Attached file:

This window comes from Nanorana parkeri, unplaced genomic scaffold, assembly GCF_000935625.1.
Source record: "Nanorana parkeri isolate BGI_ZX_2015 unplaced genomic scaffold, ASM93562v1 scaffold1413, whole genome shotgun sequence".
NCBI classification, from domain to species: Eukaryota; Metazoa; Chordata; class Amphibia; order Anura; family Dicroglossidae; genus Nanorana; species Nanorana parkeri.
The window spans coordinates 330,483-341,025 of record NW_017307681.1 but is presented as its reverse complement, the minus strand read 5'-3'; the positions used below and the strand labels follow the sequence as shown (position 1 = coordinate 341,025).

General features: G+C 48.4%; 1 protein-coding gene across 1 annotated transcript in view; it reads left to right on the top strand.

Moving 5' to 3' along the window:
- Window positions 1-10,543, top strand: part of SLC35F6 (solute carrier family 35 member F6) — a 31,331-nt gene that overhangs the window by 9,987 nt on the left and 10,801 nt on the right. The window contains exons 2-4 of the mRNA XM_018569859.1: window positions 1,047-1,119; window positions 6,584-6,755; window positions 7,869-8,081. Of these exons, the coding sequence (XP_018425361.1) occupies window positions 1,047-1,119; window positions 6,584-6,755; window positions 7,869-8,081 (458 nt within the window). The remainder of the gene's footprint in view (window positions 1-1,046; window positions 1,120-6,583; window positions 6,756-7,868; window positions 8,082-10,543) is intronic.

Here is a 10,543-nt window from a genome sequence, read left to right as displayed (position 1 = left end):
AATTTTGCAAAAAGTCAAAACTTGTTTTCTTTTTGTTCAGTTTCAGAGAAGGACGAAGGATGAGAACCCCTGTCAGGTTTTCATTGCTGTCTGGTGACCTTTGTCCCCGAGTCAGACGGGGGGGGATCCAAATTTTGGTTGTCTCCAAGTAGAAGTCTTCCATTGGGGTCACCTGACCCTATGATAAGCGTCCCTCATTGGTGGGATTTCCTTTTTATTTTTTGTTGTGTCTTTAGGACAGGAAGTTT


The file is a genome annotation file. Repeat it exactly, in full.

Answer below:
This window comes from Nanorana parkeri, unplaced genomic scaffold, assembly GCF_000935625.1.
Source record: "Nanorana parkeri isolate BGI_ZX_2015 unplaced genomic scaffold, ASM93562v1 scaffold1413, whole genome shotgun sequence".
NCBI classification, from domain to species: Eukaryota; Metazoa; Chordata; class Amphibia; order Anura; family Dicroglossidae; genus Nanorana; species Nanorana parkeri.
The window spans coordinates 330,483-341,025 of record NW_017307681.1 but is presented as its reverse complement, the minus strand read 5'-3'; the positions used below and the strand labels follow the sequence as shown (position 1 = coordinate 341,025).

General features: G+C 48.4%; 1 protein-coding gene across 1 annotated transcript in view; it reads left to right on the top strand.

Moving 5' to 3' along the window:
- Window positions 1-10,543, top strand: part of SLC35F6 (solute carrier family 35 member F6) — a 31,331-nt gene that overhangs the window by 9,987 nt on the left and 10,801 nt on the right. The window contains exons 2-4 of the mRNA XM_018569859.1: window positions 1,047-1,119; window positions 6,584-6,755; window positions 7,869-8,081. Of these exons, the coding sequence (XP_018425361.1) occupies window positions 1,047-1,119; window positions 6,584-6,755; window positions 7,869-8,081 (458 nt within the window). The remainder of the gene's footprint in view (window positions 1-1,046; window positions 1,120-6,583; window positions 6,756-7,868; window positions 8,082-10,543) is intronic.

Here is a 10,543-nt window from a genome sequence, read left to right as displayed (position 1 = left end):
AATTTTGCAAAAAGTCAAAACTTGTTTTCTTTTTGTTCAGTTTCAGAGAAGGACGAAGGATGAGAACCCCTGTCAGGTTTTCATTGCTGTCTGGTGACCTTTGTCCCCGAGTCAGACGGGGGGGGATCCAAATTTTGGTTGTCTCCAAGTAGAAGTCTTCCATTGGGGTCACCTGACCCTATGATAAGCGTCCCTCATTGGTGGGATTTCCTTTTTATTTTTTGTTGTGTCTTTAGGACAGGAAGTTT